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The Scarlet Letter by Nathaniel Hawthorne
08-08-2011, 05:34 PM
Post: #1
200
The Scarlet Letter by Nathaniel Hawthorne
It's basically a character-driven book. Most of the action goes on within the characters' hearts. There's very little dialogue. And the few dialogues that there are sounded most unnatural to me, and that not just because of use of classical pronouns like 'thee' and 'thou.' The book presents interesting psychological studies of characters buried under a sense of guilt. But the sensibilities of the characters and their feelings and conflicts are far removed from the present day feelings and sympathies. So it is a bit hard to relate to them, more so because we hardly hear them speak. And the character of the child, and her words, sounded most unnatural of all.
The writer no doubt possess a great mastery over words. But his presence is too obvious all through the book. And he is too descriptive. I found myself flipping through several pages to reach the story.
The first chapter where the narrator describes how he came across the story is totally avoidable. It presents long characters sketches of people whom we never meet in the story.
Overall, the book has more literary value, I guess, than entertaining

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avi
08-08-2011, 05:57 PM
Post: #2
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RE: The Scarlet Letter by Nathaniel Hawthorne
Really nice review, just up to the point clap

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15-08-2011, 05:49 PM
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RE: The Scarlet Letter by Nathaniel Hawthorne
Thanks Smile

Author of general fiction novel Dream's Sake
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Dream's Sake on Reader's Enclave: http://readersenclave.com/Thread-Dream-s...53#pid6053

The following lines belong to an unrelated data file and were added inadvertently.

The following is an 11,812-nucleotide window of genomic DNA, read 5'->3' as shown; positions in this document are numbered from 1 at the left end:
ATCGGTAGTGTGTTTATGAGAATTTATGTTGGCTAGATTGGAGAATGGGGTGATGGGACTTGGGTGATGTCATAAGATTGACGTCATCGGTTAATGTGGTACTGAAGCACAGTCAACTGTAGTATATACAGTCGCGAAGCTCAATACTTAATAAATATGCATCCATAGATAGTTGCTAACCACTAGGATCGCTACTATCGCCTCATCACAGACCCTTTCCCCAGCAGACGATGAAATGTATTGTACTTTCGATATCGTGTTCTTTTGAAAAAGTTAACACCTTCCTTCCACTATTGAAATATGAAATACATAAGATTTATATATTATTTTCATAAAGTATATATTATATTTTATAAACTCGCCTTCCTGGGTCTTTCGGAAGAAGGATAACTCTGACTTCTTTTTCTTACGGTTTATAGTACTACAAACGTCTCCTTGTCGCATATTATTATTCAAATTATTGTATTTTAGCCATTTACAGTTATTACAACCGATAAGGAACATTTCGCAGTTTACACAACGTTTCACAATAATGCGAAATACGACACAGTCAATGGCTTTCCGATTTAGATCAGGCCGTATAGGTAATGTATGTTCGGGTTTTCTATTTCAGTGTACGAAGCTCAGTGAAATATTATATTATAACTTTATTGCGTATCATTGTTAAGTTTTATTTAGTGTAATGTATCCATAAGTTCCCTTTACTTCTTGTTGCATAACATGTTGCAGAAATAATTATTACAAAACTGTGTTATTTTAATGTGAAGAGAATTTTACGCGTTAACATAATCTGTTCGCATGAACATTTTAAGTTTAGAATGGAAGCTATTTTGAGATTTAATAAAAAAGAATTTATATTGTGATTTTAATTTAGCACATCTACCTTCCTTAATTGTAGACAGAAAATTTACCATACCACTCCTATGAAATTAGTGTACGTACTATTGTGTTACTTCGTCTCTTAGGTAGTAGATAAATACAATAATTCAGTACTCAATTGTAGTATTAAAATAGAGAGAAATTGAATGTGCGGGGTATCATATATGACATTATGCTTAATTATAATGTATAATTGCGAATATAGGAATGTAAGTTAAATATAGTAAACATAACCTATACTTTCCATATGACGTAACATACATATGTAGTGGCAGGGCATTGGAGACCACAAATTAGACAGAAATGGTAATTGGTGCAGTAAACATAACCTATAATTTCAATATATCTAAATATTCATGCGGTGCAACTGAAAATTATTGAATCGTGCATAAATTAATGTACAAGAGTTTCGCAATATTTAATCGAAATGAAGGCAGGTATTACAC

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23-09-2011, 06:27 PM (This post was last modified: 25-09-2011 07:59 PM by avi.)
Post: #4
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RE: The Scarlet Letter by Nathaniel Hawthorne
I had a similar reaction as you did when I first started reading the book. But I found that after supplementing my own reading of The Scarlet Letter with Shmoop’s explanation of it changed the way I felt about it. Once I understood that the themes explored in the book coincide with the world today- lust morality, society, class, notions of patriarchy- I could relate to it more. Also, the book just seemed so much accessible once I was armed with an understanding of the metaphors and other literary devices employed.
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JyotiArora
24-09-2011, 12:03 AM
Post: #5
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RE: The Scarlet Letter by Nathaniel Hawthorne
Hmm, yeah, I can imagine. A better understanding makes for easier appreciation Smile

Author of general fiction novel Dream's Sake
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